Energy generation diversification, including with renewable energy resources and generation that can be decentralised depending on context (e.g., wind, solar, small scale hydroelectric) and demand side management (e.g., storage, and energy efficiency improvements) can reduce vulnerabilities to climate change, especially in rural populations (high confidence).
Safeguarding biodiversity and ecosystems is fundamental to climate resilient development, in light of the threats climate change poses to them and their roles in adaptation and mitigation (very high confidence). Recent analyses, drawing on a range of lines of evidence, suggest that maintaining the resilience of biodiversity and ecosystem services at a global scale depends on effective and equitable conservation of approximately 30% to 50% of Earth’s land, freshwater and ocean areas, including currently near-natural ecosystems (high confidence).
Any further delay in concerted anticipatory global action on adaptation and mitigation will miss a brief and rapidly closing window of opportunity to secure a liveable and sustainable future for all. (very high confidence)
Key points from the IPCC AR6 wg2 Technical Summary
So here are a few quotes from the IPCC AR6 wg2 Technical Summary to add to the picture above. It’s not a very comfortable document to read as each page is stamped, in huge font, with ACCEPTED VERSION SUBJECT TO FINAL EDITS. Do they actually want people to read this?! Reminds me of the scientists attempting to deliver their message in Don’t Look Up (which is actually very good and well worth watching, BTW).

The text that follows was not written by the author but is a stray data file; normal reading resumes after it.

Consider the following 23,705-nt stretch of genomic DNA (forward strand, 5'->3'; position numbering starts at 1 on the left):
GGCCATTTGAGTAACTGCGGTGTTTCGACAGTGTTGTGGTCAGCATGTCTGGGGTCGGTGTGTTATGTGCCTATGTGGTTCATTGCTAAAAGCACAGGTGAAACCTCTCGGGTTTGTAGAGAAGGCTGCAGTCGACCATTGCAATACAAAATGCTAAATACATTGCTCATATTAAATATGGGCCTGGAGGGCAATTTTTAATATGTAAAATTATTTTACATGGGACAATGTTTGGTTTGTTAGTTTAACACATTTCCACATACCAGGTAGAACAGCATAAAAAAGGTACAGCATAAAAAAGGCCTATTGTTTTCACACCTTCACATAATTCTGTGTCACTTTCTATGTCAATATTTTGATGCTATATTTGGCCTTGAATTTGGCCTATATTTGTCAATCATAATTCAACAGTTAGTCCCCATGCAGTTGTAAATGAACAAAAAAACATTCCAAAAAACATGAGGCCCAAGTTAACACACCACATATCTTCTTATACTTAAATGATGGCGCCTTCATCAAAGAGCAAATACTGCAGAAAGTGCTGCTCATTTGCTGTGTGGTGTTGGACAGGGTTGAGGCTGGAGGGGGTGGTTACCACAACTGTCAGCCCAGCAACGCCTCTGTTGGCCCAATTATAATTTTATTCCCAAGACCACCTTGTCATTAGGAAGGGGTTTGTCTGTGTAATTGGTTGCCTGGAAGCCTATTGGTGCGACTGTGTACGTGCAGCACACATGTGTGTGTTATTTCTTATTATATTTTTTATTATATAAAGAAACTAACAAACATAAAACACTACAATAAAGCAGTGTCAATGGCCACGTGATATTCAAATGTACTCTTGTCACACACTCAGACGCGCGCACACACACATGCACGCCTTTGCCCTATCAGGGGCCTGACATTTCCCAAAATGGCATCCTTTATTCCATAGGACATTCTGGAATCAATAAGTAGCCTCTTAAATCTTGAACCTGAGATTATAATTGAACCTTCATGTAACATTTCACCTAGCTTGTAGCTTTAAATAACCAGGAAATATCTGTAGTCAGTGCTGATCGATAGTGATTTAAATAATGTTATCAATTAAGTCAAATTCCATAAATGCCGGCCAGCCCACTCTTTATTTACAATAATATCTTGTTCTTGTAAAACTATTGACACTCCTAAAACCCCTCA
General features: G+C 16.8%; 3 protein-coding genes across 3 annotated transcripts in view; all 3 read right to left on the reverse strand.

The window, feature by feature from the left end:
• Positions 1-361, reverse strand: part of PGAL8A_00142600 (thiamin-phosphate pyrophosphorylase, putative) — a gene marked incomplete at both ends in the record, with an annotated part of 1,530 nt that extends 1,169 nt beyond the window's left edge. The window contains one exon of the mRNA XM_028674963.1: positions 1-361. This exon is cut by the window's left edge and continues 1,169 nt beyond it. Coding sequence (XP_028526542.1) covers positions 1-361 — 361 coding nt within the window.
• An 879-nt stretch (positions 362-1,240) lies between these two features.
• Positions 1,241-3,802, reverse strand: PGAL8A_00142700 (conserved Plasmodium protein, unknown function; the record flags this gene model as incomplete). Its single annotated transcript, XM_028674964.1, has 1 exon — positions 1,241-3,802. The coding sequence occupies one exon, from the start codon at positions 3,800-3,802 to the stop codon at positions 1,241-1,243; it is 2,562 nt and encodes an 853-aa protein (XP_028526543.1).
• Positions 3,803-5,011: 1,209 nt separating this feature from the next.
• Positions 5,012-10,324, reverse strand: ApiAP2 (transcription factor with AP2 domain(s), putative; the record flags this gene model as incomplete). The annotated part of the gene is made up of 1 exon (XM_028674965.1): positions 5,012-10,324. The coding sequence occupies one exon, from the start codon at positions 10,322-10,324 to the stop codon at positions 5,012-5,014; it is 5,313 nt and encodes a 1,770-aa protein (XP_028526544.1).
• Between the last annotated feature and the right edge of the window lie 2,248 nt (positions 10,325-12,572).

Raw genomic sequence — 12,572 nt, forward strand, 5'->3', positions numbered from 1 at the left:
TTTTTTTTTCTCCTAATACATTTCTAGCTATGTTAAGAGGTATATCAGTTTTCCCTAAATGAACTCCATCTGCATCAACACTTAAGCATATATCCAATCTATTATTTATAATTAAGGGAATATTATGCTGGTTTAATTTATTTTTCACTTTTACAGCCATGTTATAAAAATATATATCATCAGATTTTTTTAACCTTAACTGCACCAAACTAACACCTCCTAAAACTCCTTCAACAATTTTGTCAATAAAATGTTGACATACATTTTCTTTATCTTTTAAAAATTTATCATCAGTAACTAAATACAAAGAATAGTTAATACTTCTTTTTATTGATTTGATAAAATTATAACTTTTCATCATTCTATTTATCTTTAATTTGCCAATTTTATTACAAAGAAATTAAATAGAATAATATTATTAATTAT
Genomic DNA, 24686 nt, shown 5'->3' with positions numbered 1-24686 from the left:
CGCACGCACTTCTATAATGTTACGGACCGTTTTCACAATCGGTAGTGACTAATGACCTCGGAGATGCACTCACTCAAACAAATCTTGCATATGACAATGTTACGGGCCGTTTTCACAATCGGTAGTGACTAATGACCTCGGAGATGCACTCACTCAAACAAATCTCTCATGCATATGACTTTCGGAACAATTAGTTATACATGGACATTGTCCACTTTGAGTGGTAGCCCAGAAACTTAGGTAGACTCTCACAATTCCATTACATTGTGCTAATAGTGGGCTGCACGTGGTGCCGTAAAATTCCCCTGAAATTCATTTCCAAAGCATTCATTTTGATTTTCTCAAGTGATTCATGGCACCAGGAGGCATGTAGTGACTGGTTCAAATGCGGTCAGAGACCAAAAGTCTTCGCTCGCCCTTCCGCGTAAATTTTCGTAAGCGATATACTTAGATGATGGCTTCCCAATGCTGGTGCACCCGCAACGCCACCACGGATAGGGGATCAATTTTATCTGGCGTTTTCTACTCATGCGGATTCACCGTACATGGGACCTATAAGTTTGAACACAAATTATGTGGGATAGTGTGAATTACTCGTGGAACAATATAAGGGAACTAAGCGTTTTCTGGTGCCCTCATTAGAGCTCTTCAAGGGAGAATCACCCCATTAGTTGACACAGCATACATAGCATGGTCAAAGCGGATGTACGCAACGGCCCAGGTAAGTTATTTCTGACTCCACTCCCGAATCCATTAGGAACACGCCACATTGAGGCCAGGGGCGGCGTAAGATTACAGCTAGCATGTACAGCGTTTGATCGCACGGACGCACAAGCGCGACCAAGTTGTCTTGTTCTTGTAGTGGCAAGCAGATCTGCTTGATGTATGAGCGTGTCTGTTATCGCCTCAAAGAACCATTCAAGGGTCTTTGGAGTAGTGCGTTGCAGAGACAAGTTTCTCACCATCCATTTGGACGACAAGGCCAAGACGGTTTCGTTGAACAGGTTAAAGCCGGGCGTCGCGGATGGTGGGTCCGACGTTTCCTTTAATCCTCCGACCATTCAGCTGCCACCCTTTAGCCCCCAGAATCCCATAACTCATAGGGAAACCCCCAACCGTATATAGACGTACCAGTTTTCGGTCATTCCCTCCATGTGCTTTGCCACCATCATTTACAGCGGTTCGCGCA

Anyway, here are some highlights:
Climate change will increase the number of deaths and the global burden of non-communicable and infectious diseases (high confidence). Over 9 million climate-related deaths per year are projected by the end of the century, under a high emissions scenario.
That’s about three times the death rate from Covid-19, which has killed less than 6 million people over two years. I think it’s also an underestimate since it’s not factoring in deaths from unexpected weather events, etc. This would have been a useful number to include in the Summary for Policymakers, but it was left out.
Climate change is already stressing food and forestry systems, with negative consequences for livelihoods, food security and nutrition of hundreds of millions of people, especially in low and mid-latitudes (high confidence). The global food system is failing to address food insecurity and malnutrition in an environmentally sustainable way.